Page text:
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Last Updated: Feb 19, 2013 - 1:22:36 AM
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Implementation of smoke-free legislation reduces the number of acute myocardial infarctions by 11 percent

Jan 23, 2013 - 5:00:00 AM
Spain has passed two smoke-free legislations: one in December 2005 (Law 28/2005), which entered into force on January 1st 2006; and another one in December 2010 (Law 42/2010) which entered into force on January 1st 2011. The first of these two laws was considered a partial smoke-free law since besides regulating the selling and advertising of tobacco, it banned smoking in the workplace and in hospitality establishments larger than 100 m2 (unless a specific smoking area was created). However, in hospitality establishments smaller than 100m2 it was left to the discretion of the owner of these establishments. In the law of 2011, smoking was banned in all public places.

 
[RxPG] Researchers participating in the REGICOR Study (Girona Heart Registry), with the participation of IMIM (Hospital del Mar Medical Research Institute) from Barcelona, the Josep Trueta Hospital, the Blanes Hospital and IDIAP Jordi Gol from Girona (Primary Healthcare Research Institute) have carried out a study to assess the impact of the partial smoke-free legislation passed in 2006 on the incidence of acute myocardial infarction in the province of Girona and observed it has dropped 11%. This decrease has been noticed especially among women, population aged between 65 and 74, and among non-smokers.

Researchers analysed data from 3,703 infarctions occurred in Girona between the years 2002 and 2008 and studied whether the number of infarctions had dropped during the period 2006-2008 (after the implementation of the law) compared to the data from the period running from 2002 to 2004 (before the law was in place). According to Irene Roman, researcher in the cardiovascular epidemiology and genetics research group at IMIM and one of the first signatories of the article, the data from the study show that the total number of infarctions occurring in the population (whether they were treated in hospital or not) has dropped 11% in the period after the implementation of the law (2006-2008).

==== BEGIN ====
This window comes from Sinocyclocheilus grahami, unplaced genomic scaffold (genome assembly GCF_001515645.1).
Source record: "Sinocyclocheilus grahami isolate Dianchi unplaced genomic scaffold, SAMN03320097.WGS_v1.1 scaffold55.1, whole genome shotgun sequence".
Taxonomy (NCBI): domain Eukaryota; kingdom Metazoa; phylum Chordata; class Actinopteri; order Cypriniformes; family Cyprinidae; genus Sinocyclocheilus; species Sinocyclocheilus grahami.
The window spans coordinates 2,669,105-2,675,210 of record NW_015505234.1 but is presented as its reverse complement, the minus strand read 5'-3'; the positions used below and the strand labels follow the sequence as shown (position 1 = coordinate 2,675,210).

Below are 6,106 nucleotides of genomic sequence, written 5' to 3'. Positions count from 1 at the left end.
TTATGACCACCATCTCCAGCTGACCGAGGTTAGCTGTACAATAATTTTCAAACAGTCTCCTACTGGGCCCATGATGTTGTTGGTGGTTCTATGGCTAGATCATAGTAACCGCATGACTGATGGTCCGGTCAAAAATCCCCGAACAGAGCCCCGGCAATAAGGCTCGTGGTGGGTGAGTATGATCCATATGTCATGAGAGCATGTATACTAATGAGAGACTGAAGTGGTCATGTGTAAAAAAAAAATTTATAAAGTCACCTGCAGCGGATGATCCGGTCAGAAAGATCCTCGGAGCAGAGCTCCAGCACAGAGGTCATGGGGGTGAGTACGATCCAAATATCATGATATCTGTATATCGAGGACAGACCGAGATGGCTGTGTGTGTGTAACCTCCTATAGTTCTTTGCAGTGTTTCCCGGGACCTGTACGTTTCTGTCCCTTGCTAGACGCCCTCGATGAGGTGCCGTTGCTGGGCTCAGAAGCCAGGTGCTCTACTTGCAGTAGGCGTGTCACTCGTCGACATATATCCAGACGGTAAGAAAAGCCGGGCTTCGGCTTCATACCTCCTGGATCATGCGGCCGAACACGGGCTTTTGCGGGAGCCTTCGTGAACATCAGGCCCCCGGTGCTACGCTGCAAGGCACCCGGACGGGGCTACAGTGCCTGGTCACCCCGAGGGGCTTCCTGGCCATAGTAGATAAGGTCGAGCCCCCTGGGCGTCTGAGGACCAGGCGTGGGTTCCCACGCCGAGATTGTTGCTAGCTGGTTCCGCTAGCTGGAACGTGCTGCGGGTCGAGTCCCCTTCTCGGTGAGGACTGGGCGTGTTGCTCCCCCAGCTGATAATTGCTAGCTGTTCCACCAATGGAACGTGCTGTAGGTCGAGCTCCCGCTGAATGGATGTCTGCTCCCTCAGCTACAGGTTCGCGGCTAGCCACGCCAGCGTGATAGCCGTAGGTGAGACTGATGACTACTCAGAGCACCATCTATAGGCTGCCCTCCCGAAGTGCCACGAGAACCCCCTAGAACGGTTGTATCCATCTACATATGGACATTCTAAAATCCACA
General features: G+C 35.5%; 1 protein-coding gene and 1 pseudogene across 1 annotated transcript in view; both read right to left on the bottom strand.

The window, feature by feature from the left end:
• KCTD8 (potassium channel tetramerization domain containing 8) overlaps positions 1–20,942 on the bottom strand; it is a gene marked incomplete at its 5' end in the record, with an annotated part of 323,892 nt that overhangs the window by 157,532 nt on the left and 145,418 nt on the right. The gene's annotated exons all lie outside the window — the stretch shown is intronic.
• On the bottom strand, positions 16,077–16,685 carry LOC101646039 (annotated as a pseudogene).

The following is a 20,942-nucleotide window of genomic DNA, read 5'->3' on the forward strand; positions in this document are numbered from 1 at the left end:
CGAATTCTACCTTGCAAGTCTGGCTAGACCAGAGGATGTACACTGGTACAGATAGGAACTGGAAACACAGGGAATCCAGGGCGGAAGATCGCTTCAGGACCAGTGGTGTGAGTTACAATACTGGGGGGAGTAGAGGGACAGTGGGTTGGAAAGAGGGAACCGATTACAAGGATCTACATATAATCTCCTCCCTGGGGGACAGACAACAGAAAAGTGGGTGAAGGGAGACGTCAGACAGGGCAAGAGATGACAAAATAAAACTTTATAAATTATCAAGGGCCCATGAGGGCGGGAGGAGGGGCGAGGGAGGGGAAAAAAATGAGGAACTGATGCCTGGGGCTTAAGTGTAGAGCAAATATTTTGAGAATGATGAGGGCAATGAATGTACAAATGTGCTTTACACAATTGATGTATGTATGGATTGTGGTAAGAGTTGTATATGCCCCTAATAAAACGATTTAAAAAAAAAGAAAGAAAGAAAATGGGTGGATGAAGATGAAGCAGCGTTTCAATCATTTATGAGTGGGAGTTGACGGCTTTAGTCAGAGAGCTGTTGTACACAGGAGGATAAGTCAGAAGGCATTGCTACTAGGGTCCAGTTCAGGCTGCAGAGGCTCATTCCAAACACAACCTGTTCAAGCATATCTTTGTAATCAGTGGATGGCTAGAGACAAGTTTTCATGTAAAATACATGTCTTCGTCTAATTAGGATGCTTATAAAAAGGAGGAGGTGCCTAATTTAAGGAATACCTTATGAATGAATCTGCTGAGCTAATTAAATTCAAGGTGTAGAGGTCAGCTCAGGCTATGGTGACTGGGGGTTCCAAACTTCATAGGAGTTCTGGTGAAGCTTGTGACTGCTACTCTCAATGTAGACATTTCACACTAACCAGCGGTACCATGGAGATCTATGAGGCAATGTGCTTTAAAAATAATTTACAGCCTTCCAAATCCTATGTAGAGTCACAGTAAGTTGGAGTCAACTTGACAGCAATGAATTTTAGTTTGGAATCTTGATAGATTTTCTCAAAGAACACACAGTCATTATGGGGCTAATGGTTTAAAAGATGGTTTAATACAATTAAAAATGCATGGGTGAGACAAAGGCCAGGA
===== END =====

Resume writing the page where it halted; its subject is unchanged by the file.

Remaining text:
Another important point is that this reduction has been observed basically among the group of non-smokers (-15%) and people aged over 65 (-18%). This, according to Roberto Elosua, the coordinator for research in cardiovascular epidemiology and genetics at IMIM, suggests that the population group that has benefited the most from the law passed in 2006 is that of non-smokers, since their passive exposure to tobacco smoke has decreased.

Coronary heart disease occurs when not enough blood reaches the heart to supply its muscle cells, and is the main cause of death in industrialised countries. In Spain, the most recent statistics show that this disease in 2011 caused 35,268 deaths (9.2% of the total) and 52,725 patients were taken to hospital with an acute myocardial infarction, which is one of the most severe consequences of coronary heart disease. Besides the impact this has on the health of individuals, acute myocardial infarctions have a huge economic impact on society, with an estimated annual cost in Spain of around 1.46 billion Euros.

One of the main risk factors causing acute myocardial infarctions is smoking. In Spain, around 30% of the adult population state they are smokers; even if this percentage has dropped slightly, it continues to be high and has a great impact on cardiovascular health. It is estimated that smoking is the reason behind 20% of the burden of heart disease in European countries, and that passive exposure to tobacco smoke causes around 2,500 of the deaths due to coronary heart disease (7%) in Spain.

Spain has passed two smoke-free legislations: one in December 2005 (Law 28/2005), which entered into force on January 1st 2006; and another one in December 2010 (Law 42/2010) which entered into force on January 1st 2011. The first of these two laws was considered a partial smoke-free law since besides regulating the selling and advertising of tobacco, it banned smoking in the workplace and in hospitality establishments larger than 100 m2 (unless a specific smoking area was created). However, in hospitality establishments smaller than 100m2 it was left to the discretion of the owner of these establishments. In the law of 2011, smoking was banned in all public places.

At present, the effect of the smoke-free legislation which entered into force 2011 is yet to be studied; however, according to researchers, results seen from the partial smoking ban in public places would support the effectiveness of this type of legislation in reducing the burden of disease among the population.



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